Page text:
Fisheye lenses make for some cool photos, but their most distinctive feature is that the glass is curved. The need for multiple bits of curved glass makes fisheye lenses both bulky and expensive. However, engineers at MIT and the University of Massachusetts at Lowell have figured out a way to make a fisheye lens that’s completely flat and could be applied in consumer devices, medical applications, and more.
The method of flattening something that is known for being bubble-like is pretty clever. To do it, the engineers used something called a “metalens,” or a flat piece of glass measuring just a millimetre thick. On the back of the metalens, they then carved teeny structures to scatter incoming light in a way that produces the same type of ultrawide, panoramic images a fisheye lens would. More specifically, the metalens is made from a transparent piece of calcium fluoride, with one side coated in a thin film of lead telluride. The teeny structural patterns were then carved using lithographic techniques.
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Metalenses are still rather experimental, and up until now researchers have been able to create high-resolution images for a field of view up to 60 degrees. To expand that further, you’d need to add additional materials to compensate for the resulting blurriness. But for this particular prototype, the engineers were able to increase the field of view to 180 degrees without adding any extra components. This particular prototype was made for infrared light, but the engineers say that their design can also be adapted to other wavelengths, including visible light.
This is legitimately neat and all, but what about actual, real-life applications besides, say, a more compact fisheye camera? According to the engineers, there’s actually a lot that a flat ultra wide lens could be used for. For starters, they could be used as depth sensors in smartphones, laptops, and wearables. So instead of needing a bulky camera bump if you want a wide-angle lens on your smartphone, you could have a super-thin lens instead.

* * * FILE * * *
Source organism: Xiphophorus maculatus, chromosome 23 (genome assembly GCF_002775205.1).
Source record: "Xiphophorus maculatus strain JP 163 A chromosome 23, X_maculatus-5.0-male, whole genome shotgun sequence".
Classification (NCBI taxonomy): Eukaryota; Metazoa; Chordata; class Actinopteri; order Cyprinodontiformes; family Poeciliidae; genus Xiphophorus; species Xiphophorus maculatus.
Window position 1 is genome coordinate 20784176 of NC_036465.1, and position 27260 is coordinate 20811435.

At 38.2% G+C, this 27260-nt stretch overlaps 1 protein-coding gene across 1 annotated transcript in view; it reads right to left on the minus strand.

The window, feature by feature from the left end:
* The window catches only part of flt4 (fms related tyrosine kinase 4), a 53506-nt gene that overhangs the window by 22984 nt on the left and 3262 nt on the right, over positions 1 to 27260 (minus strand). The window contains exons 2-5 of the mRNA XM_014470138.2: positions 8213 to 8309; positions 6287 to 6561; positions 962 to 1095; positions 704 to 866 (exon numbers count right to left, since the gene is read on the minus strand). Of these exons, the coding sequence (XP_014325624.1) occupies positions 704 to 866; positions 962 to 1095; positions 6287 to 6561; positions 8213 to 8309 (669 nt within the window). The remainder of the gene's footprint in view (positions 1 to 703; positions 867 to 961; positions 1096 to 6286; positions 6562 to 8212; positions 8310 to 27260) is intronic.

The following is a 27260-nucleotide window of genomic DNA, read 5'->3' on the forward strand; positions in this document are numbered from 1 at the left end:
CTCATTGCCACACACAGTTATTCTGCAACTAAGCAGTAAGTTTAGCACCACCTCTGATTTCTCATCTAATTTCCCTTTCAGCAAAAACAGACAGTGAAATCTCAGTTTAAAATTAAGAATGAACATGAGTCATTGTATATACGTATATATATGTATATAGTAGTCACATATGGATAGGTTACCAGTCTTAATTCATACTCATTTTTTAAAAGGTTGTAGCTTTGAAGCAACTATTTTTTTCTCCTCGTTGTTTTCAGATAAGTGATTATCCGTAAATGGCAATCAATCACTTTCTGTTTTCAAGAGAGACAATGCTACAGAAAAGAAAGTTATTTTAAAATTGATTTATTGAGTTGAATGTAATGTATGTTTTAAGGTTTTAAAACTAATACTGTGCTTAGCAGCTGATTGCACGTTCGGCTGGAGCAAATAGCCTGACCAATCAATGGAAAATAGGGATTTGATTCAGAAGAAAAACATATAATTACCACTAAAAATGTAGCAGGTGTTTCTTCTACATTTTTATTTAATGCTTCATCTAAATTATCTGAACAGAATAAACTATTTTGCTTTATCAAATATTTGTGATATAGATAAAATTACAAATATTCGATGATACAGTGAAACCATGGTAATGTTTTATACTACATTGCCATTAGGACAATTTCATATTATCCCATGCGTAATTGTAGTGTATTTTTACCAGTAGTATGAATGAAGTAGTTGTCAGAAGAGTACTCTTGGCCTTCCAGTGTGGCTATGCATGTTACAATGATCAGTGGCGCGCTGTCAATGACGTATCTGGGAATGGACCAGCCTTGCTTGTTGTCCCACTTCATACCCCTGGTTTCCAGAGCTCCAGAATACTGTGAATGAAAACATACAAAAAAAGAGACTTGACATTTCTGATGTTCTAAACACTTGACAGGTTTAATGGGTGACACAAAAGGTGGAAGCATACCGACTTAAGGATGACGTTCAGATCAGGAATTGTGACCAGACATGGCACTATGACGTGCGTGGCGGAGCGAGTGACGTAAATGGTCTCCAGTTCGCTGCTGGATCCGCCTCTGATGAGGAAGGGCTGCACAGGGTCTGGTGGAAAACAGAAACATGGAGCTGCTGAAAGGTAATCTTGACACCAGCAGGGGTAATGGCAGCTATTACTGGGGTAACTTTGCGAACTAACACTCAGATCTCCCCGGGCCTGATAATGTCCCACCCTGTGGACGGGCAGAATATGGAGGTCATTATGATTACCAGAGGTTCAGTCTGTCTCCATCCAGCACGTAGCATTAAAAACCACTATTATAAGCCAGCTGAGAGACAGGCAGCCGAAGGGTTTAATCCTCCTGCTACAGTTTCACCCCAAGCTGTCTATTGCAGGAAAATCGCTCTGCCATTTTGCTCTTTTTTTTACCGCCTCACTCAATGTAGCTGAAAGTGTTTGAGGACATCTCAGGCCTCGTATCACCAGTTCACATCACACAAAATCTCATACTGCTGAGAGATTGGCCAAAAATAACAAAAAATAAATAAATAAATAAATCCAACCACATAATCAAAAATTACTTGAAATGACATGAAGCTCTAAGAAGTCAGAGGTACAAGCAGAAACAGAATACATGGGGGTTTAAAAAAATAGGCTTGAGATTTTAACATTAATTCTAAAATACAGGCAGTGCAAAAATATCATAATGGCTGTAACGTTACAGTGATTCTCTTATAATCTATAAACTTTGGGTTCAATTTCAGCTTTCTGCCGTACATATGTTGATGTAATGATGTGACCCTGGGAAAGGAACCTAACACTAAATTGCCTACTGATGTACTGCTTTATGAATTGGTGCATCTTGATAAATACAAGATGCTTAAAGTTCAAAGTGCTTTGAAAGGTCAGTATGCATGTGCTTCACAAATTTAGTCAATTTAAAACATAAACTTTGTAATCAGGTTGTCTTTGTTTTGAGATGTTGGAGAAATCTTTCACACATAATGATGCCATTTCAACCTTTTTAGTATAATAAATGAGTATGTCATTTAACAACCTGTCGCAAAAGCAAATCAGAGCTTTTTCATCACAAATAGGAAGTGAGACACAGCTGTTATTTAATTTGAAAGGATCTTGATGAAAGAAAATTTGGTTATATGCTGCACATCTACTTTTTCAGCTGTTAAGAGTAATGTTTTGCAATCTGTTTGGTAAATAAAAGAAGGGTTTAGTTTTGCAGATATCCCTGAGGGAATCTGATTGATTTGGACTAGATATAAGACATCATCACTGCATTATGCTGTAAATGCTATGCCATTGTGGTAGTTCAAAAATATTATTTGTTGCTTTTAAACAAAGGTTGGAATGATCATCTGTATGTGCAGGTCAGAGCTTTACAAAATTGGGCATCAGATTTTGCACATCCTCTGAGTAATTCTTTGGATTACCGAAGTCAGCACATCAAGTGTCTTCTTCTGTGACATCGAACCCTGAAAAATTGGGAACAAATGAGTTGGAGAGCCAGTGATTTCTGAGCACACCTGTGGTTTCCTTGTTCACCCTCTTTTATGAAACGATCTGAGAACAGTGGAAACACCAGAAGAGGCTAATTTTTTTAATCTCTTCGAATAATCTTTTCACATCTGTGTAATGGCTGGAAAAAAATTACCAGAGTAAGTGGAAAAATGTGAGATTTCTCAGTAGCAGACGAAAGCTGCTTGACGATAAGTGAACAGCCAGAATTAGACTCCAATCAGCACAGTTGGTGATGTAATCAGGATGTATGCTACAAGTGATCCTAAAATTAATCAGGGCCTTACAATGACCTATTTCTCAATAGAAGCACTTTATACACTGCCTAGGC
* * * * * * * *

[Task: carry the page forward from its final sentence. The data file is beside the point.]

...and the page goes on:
“Currently, all 3D sensors have a limited field of view, which is why when you put your face away from your smartphone, it won’t recognise you,” Tian Gu, one of the MIT engineers who coauthored the study published in Nano Letters, said in a statement. “What we have here is a new 3D sensor that enables panoramic depth profiling, which could be useful for consumer electronic devices.”
They’re also considering using the new lens as a type of panoramic projector. The team also believes there could be medical applications — think imaging devices like endoscopes. (Imagine your doctors seeing a panoramic view of your insides in high resolution.) Similarly, low-profile wide angle lenses could also potentially be used to make less bulky VR headsets.
Compared to some more experimental discoveries, there are actually a decent number of practical applications for a flat wide-angle lens. But just because these engineers have figured it out doesn’t necessarily mean that next year’s smartphones will all be sporting the design. These sorts of things usually take a while to trickle down to consumers. That said, colour me intrigued by the sorts of features a things a flat wide-angle lens could enable.